Healthy Library Initiative

Students

College

Faculty

Associate Professor Of Family Medicine and Community Health

Project Summary

There are a number of ongoing projects in what I’ve learned to affectionately call the Good Lunch Lab. The first of three projects that I worked on, PhillyRESPOND, aimed to promote the acquisition and carrying of Naloxone (Narcan), the overdose reversal drug. The goal of PhillyRESPOND is to reduce the risk of overdose deaths in Philadelphia through the promotion of Naloxone acquisition and carrying. By gathering perspectives from a diverse set of individuals across the city, we hoped to better understand the motivators behind Naloxone acquisition and carrying. We also hoped to create a platform to share real life stories of how these individuals have been impacted by the opioid epidemic, which will also serve as a way of promoting Naloxone acquisition and carrying. We conducted over forty interviews across Philadelphia, asking residents about their experience with the epidemic, their understanding of Naloxone, and their feelings about carrying Naloxone themselves. We compiled those responses to create the story-sharing platform, which is almost ready to be published and accessible to everyone.

The second project, funded by the CHERISH foundation, was an exploration of the impact of Pennsylvania public libraries on community health. The project entailed the formulation of interview questions that assess how libraries impact their local communities in terms of summer meals and overdoses. Questions ranged from asking about Narcan training for library staff to whether or not the libraries provided full meals during the summer months. We piloted those questions via phone calls to randomly selected libraries in other states, and based on the effectiveness of those interviews, made the appropriate changes to the questions. From there, we started the project by calling Pennsylvania public libraries, and it has since been ongoing.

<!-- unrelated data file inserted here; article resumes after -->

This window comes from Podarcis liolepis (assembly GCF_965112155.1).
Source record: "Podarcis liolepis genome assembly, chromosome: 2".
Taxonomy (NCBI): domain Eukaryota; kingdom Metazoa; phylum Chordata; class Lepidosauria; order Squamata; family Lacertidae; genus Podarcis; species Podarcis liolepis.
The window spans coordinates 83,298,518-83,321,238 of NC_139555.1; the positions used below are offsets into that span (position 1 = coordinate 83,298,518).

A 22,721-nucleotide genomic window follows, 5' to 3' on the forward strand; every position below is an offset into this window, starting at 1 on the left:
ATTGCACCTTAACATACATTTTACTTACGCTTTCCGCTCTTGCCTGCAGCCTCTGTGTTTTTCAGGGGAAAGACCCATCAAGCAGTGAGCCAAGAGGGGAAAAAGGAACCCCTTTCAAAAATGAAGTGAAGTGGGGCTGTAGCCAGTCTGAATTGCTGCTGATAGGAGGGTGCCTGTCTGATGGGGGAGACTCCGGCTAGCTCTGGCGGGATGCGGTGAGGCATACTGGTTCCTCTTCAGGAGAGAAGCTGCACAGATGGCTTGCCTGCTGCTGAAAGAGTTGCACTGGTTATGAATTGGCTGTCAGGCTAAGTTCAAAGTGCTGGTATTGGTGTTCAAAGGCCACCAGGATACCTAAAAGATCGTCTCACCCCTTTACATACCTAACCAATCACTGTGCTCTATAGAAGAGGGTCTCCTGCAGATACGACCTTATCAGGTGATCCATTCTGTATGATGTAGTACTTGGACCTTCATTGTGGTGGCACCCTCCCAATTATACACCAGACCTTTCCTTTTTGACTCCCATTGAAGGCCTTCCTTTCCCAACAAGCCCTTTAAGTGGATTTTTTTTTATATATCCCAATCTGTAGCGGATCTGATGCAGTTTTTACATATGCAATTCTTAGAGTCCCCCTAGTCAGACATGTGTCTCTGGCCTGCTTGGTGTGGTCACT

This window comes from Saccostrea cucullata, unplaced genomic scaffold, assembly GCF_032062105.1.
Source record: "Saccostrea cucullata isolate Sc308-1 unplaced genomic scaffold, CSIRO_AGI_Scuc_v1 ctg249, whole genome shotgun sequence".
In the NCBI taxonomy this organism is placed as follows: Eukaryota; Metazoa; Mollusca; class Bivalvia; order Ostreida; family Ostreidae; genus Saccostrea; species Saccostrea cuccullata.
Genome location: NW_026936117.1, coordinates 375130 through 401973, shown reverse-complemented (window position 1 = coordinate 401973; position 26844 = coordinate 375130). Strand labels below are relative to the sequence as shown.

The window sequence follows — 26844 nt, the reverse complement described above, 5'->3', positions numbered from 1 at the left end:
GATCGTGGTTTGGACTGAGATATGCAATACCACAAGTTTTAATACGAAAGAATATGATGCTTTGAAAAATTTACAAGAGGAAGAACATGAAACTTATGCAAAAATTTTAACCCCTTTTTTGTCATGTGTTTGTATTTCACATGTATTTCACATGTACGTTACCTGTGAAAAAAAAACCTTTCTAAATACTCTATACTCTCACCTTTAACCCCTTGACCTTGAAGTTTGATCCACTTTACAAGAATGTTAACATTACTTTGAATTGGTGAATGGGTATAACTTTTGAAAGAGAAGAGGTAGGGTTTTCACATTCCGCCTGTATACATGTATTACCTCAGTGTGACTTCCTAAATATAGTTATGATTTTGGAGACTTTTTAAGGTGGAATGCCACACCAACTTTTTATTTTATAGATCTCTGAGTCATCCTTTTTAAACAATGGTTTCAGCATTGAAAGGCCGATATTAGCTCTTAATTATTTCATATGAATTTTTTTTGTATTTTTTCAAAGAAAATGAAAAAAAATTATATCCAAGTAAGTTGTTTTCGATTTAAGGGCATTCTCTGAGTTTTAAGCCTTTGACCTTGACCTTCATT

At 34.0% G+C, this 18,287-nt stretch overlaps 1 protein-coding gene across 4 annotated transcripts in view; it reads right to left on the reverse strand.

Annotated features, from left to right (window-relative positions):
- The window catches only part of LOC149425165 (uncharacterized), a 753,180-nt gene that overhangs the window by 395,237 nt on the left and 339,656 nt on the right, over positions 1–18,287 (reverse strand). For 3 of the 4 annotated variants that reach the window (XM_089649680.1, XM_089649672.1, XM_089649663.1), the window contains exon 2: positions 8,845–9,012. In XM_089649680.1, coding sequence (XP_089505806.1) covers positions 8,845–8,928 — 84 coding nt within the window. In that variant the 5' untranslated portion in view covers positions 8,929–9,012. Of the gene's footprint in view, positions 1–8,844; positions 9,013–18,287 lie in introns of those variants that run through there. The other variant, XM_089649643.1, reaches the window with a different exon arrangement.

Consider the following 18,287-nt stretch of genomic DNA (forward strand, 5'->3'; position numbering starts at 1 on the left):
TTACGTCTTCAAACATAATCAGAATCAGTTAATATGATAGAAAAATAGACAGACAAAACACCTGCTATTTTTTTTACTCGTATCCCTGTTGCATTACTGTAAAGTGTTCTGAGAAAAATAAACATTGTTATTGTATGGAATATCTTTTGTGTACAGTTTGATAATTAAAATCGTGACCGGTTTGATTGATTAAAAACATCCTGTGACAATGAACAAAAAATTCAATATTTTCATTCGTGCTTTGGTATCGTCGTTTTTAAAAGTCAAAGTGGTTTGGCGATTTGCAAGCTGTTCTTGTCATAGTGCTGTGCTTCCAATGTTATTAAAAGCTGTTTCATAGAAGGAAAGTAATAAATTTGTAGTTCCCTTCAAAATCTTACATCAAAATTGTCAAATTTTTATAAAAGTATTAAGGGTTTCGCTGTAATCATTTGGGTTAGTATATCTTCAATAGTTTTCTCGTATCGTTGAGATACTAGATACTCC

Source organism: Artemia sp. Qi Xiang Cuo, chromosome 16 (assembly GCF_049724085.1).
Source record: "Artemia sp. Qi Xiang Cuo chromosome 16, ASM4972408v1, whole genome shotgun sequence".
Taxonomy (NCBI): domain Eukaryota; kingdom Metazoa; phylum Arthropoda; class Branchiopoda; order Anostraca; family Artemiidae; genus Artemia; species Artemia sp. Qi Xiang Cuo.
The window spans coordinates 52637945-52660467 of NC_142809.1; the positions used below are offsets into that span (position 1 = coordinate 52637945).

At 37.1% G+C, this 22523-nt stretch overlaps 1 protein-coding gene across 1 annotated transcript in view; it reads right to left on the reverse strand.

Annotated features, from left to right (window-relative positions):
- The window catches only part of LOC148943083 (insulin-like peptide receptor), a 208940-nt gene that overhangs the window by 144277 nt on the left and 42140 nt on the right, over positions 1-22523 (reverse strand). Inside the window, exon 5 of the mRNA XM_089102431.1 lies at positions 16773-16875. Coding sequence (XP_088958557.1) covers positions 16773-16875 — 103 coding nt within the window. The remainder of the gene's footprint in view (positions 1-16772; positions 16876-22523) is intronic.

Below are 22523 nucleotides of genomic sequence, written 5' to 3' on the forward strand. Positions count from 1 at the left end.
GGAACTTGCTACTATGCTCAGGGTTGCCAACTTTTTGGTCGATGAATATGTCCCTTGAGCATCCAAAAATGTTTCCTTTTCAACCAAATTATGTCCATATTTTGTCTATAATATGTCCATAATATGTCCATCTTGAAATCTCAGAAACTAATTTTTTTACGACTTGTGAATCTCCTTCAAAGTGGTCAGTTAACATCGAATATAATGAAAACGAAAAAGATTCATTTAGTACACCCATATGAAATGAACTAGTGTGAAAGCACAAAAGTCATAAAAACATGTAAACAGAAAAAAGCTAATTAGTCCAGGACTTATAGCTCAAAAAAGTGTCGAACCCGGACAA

Finally, the third project was an exploration of food insecurity among Penn employees. My part in this project was to examine recent literature on the subject of food insecurity among working adults in the United States. In particular, my focus was geared toward people working in the medical field, as preliminary research done in connection with our lab focused on staff at Penn Medicine. From that, I found that not much literature on the subject exists, hence why we need to explore it further.

By participating in these projects, I gained ample experience in qualitative data analysis and oral communication. I was also given an immersive introduction to public health, the field of which I am interested in entering after graduation. I now understand that public health is a multidisciplinary field of study, as it works in conjunction with many other fields and organizations.             For example, community health is not just the concern of the health department, but also of local libraries, hospitals, academic institutions, etc. Fostering partnerships between these entities in crucial in order to ensure that community health needs are met. By working on these projects, I have a much better understanding of how to do so.